Upon entering the museum, try to resist the temptation to head straight to the galleries. Get in line to make a reservation for Yayoi Kusama’s Infinity Mirrored Room—The Soul of Millions of Light Years Away, as it is not to be missed. Kusama’s piece features a mirror-lined chamber filled with a seemingly endless LED light display. Because only one visitor can be accommodated at a time, and the installation takes about 45 seconds per person, getting those tickets really is a priority.
The galleries are organized chronologically. The first floor galleries feature works from the turn of the millennium to the present. I must admit that most of the works on the first floor were new to me, and I was amazed by the brilliant breadth of styles and mediums in this inaugural snippet of The Broad’s collection.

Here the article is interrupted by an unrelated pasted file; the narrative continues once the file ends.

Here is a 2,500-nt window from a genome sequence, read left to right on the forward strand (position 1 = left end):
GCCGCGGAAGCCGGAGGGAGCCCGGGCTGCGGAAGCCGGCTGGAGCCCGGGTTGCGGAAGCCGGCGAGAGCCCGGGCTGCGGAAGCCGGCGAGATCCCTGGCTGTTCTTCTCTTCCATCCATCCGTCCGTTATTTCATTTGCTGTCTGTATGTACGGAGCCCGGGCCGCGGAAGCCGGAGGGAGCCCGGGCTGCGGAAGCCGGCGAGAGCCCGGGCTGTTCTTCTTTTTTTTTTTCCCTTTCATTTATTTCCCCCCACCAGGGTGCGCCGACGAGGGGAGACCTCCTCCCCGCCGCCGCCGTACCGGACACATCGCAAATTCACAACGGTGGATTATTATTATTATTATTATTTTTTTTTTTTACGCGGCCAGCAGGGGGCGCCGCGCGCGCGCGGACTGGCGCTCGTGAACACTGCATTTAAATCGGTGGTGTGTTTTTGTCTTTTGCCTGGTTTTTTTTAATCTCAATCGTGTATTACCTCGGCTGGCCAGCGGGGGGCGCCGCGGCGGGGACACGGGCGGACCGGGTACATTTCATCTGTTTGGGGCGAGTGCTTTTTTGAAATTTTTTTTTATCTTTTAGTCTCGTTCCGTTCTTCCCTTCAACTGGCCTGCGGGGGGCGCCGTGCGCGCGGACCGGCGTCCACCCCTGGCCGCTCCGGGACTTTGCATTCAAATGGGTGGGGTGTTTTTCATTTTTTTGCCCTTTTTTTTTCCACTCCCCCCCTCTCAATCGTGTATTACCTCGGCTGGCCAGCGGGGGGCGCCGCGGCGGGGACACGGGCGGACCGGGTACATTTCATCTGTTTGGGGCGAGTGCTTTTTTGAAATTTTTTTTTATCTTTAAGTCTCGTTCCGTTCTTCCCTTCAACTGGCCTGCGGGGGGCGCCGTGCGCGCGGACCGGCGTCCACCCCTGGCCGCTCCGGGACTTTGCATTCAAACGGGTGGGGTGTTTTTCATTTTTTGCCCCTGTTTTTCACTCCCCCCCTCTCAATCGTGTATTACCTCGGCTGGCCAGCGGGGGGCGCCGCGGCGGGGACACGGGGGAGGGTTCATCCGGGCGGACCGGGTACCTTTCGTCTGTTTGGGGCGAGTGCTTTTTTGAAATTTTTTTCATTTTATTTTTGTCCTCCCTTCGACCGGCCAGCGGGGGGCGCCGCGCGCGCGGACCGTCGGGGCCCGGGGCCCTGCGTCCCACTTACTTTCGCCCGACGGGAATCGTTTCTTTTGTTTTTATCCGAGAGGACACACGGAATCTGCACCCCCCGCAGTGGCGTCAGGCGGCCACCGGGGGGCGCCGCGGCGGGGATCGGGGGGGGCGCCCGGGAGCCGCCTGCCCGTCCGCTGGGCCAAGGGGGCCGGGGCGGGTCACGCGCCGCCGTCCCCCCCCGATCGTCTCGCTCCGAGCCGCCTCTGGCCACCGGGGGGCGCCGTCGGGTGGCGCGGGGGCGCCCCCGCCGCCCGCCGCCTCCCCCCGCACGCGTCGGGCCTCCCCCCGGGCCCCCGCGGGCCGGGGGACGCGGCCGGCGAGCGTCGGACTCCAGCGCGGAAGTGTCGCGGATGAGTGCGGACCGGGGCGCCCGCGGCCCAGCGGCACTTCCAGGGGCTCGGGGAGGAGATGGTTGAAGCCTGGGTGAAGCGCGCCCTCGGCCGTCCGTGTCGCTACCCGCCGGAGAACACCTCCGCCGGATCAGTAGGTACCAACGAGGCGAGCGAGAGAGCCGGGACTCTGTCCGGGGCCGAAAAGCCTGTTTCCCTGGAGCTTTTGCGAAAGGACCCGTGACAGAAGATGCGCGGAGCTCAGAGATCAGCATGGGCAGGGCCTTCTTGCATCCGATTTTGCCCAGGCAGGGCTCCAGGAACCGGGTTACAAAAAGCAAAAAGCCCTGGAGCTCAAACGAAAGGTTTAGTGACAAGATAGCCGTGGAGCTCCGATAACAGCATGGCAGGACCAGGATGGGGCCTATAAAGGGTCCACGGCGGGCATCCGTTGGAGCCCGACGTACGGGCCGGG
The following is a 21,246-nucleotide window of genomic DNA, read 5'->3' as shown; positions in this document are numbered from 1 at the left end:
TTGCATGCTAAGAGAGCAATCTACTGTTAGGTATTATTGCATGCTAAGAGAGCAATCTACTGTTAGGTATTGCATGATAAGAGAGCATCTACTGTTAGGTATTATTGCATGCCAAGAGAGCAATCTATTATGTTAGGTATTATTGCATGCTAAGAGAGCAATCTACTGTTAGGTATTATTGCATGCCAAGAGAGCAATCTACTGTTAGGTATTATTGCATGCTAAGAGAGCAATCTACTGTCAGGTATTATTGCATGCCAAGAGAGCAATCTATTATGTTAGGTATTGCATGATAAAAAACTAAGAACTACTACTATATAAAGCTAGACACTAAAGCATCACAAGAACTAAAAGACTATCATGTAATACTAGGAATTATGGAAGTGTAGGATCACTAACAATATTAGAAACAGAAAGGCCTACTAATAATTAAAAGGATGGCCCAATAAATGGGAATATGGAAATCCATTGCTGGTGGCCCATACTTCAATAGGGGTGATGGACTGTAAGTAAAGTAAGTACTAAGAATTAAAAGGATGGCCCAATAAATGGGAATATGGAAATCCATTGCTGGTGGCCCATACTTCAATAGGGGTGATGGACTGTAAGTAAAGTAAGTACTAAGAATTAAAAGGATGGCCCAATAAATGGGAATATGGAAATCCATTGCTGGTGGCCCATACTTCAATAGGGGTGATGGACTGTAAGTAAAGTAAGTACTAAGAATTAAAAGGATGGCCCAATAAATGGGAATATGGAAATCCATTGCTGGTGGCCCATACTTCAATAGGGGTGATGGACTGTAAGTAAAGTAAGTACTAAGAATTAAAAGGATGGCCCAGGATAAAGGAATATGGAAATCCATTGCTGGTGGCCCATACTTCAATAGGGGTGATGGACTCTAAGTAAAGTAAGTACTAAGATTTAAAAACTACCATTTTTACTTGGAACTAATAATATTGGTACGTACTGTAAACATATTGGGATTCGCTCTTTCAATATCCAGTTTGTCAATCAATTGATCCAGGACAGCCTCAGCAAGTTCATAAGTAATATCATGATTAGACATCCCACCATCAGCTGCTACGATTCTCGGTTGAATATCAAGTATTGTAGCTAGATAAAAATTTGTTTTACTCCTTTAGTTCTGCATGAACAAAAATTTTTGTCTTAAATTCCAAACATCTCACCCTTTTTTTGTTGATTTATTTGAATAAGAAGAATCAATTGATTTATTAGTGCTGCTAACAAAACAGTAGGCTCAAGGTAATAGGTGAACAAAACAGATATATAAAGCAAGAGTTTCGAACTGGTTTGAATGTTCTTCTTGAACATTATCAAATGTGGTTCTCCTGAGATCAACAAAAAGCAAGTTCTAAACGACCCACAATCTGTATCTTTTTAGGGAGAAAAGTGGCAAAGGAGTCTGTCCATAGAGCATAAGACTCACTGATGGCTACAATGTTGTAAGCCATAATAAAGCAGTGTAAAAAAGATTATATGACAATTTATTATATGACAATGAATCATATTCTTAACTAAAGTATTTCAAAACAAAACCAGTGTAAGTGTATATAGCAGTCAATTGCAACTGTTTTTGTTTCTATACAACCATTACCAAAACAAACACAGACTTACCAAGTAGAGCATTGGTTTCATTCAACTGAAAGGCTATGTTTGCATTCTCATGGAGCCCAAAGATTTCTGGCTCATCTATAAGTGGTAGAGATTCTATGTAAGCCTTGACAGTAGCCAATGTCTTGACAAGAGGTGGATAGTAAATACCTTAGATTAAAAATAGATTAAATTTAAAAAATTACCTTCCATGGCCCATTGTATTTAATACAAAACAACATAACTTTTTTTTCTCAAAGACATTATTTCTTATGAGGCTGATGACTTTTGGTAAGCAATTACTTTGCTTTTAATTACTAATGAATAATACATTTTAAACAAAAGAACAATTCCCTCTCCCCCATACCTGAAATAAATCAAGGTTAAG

I was struck by three specific works on this level: Albert Oehlen’s “Ziggy Stargast,“ Luc Tuyman’s “Speech,” and Jenny Saville’s “In the Realm of the Mothers II.” In “Ziggy Stargast,” Oehlen exaggerates the traditions and expectations of abstraction, utilizing bright swathes of pink, blue, yellow and brown. It is as if the artist has magnified the works of Abstract Expressionist artists—identifying and then breaking the rules of this specific style.